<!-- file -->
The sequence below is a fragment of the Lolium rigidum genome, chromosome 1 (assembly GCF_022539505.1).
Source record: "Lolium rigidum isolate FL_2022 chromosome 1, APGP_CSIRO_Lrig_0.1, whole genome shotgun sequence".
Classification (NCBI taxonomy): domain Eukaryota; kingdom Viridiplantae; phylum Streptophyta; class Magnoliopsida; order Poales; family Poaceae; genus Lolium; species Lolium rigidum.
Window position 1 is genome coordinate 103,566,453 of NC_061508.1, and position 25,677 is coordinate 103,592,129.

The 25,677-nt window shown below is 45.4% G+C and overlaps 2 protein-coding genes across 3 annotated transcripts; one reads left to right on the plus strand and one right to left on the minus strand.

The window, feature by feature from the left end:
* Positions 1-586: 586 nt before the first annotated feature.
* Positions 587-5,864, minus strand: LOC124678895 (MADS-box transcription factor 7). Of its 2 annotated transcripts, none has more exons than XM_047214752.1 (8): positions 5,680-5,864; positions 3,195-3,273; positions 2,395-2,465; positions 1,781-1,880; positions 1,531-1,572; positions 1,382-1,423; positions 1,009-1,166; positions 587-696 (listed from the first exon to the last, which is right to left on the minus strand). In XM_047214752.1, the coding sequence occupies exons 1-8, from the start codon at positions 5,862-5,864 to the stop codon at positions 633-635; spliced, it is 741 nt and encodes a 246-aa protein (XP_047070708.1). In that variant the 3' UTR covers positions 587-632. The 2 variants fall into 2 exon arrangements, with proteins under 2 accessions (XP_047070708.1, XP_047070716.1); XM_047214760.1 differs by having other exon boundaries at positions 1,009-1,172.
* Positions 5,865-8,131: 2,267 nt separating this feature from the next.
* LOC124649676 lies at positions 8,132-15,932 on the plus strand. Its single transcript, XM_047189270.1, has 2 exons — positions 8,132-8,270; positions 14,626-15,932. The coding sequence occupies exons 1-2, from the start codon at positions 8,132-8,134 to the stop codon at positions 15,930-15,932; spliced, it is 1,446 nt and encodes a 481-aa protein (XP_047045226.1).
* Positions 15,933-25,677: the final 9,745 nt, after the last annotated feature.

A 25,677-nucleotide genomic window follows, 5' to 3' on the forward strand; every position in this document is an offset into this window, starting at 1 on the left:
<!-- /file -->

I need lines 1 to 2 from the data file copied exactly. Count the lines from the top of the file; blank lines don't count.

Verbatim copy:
The sequence below is a fragment of the Lolium rigidum genome, chromosome 1 (assembly GCF_022539505.1).
Source record: "Lolium rigidum isolate FL_2022 chromosome 1, APGP_CSIRO_Lrig_0.1, whole genome shotgun sequence".